The rise-and-fall story is an old one, but the "crooner" aspect is a relative novelty. A crooner sang popular romantic ballads in a soft, mannered fashion. Bing Crosby was one, and it could be argued that Harry Connick Jr. and Michael Bublé have carried on the tradition, but the megaphone bit is based directly on Rudy Vallée (though Vallée's career, as a singer and an actor, lasted for almost fifty years). I usually like Manners, but he didn’t have a lot of "oomph" and was better in more passive roles; here, he never evinces the energy and drive that his character is clearly supposed to have. Dvorak is also relatively colorless, leaving Murray and Dodd as the most interesting folks on screen. Also noticeable are Hattie McDaniel as a washroom attendant, Miki Morita as a valet Manners acquires during his rise, and J. Carroll Naish as the club owner. [TCM]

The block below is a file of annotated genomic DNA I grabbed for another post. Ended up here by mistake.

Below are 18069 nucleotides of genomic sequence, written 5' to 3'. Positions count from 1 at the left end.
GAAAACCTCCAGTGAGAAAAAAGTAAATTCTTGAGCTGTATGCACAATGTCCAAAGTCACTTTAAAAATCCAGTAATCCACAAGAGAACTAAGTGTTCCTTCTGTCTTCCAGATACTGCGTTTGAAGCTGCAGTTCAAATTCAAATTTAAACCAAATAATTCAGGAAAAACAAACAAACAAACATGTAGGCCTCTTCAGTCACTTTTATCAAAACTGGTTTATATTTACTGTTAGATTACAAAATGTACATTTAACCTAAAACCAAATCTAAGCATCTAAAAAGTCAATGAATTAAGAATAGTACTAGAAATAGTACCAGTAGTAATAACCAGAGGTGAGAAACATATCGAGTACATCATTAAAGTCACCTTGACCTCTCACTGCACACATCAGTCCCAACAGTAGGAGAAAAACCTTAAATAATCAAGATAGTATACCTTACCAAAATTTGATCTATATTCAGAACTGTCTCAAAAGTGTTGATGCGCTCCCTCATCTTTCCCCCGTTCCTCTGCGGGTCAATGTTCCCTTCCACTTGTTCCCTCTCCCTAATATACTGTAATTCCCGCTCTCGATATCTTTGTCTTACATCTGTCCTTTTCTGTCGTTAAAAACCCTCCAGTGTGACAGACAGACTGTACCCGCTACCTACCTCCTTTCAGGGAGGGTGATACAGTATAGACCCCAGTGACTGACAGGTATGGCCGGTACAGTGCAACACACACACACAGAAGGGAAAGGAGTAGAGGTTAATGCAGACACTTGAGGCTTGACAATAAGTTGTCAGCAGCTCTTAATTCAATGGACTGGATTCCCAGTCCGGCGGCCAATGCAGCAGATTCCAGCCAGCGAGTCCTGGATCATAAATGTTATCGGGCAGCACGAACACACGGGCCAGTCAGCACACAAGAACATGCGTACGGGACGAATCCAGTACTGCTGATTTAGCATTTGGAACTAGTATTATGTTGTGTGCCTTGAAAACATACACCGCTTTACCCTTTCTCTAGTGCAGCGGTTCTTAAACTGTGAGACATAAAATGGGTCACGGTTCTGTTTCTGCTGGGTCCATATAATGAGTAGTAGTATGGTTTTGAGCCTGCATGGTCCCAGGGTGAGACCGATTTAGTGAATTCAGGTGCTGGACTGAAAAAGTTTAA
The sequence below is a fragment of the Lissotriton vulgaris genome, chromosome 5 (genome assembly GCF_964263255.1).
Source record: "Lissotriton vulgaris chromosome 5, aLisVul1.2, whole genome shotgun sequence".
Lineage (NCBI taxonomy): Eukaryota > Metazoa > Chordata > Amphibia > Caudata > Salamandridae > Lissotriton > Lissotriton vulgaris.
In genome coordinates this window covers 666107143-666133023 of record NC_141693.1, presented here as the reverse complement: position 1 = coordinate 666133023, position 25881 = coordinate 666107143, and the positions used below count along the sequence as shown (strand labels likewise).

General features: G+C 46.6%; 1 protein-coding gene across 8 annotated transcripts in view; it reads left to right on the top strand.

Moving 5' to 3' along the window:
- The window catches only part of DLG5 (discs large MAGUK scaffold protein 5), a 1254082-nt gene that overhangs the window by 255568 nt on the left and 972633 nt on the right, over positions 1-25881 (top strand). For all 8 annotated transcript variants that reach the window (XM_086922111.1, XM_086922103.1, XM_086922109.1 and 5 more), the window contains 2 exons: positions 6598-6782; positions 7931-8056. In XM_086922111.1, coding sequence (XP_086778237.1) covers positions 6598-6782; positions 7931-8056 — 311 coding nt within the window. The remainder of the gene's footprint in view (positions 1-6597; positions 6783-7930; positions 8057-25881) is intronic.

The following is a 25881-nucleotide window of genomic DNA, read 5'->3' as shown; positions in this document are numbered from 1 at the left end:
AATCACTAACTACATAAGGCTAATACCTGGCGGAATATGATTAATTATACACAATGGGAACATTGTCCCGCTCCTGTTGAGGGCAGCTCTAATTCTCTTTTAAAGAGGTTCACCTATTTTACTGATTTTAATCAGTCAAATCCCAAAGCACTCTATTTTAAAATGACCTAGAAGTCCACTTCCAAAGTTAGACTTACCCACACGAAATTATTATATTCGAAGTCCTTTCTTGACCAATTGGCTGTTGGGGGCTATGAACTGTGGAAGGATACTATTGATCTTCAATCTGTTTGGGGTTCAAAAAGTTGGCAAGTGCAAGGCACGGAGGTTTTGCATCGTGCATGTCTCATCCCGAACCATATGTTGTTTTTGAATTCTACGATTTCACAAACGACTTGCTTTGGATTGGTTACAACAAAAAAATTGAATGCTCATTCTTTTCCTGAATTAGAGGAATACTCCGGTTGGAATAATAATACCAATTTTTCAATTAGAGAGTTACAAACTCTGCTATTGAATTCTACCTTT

Wednesday, May 19, 2010


Party girl Barbara Stanwyck, on the run at 4 in the morning from a rowdy admirer, meets rich playboy artist Ralph Graves, himself on the run from his own wild party with which he's become bored. He takes her home and wants to paint her as the personification of "Hope," telling her to "look through the ceiling" to the stars, but it isn't until they're actually on his penthouse balcony looking at that stars that she finds the look he wants. They fall in love but Graves' family objects to her and his mother tries to pay her to leave. After a teary scene, Stanwyck agrees to run off to Havana with Lowell Sherman, an older friend of Graves' but fate intervenes with some help from Stanwyck's roomie (Marie Prevost) and a reasonably happy ending seems in store. This early Frank Capra melodrama has some stylish directorial touches here and there, and Stanwyck and Graves work well together. A rainy night scene in which Graves, to Stanwyck's surprise, does not press his advantage plays out nicely. Prevost provides some snappy comic relief--when Stanwyck tells her she's eating too much, she replies, "You can’t weigh sex appeal." Ironically, in real life Prevost died a few years later of malnutrition after trying to lose weight. [TCM]

Sunday, May 16, 2010

MISTER 880 (1950)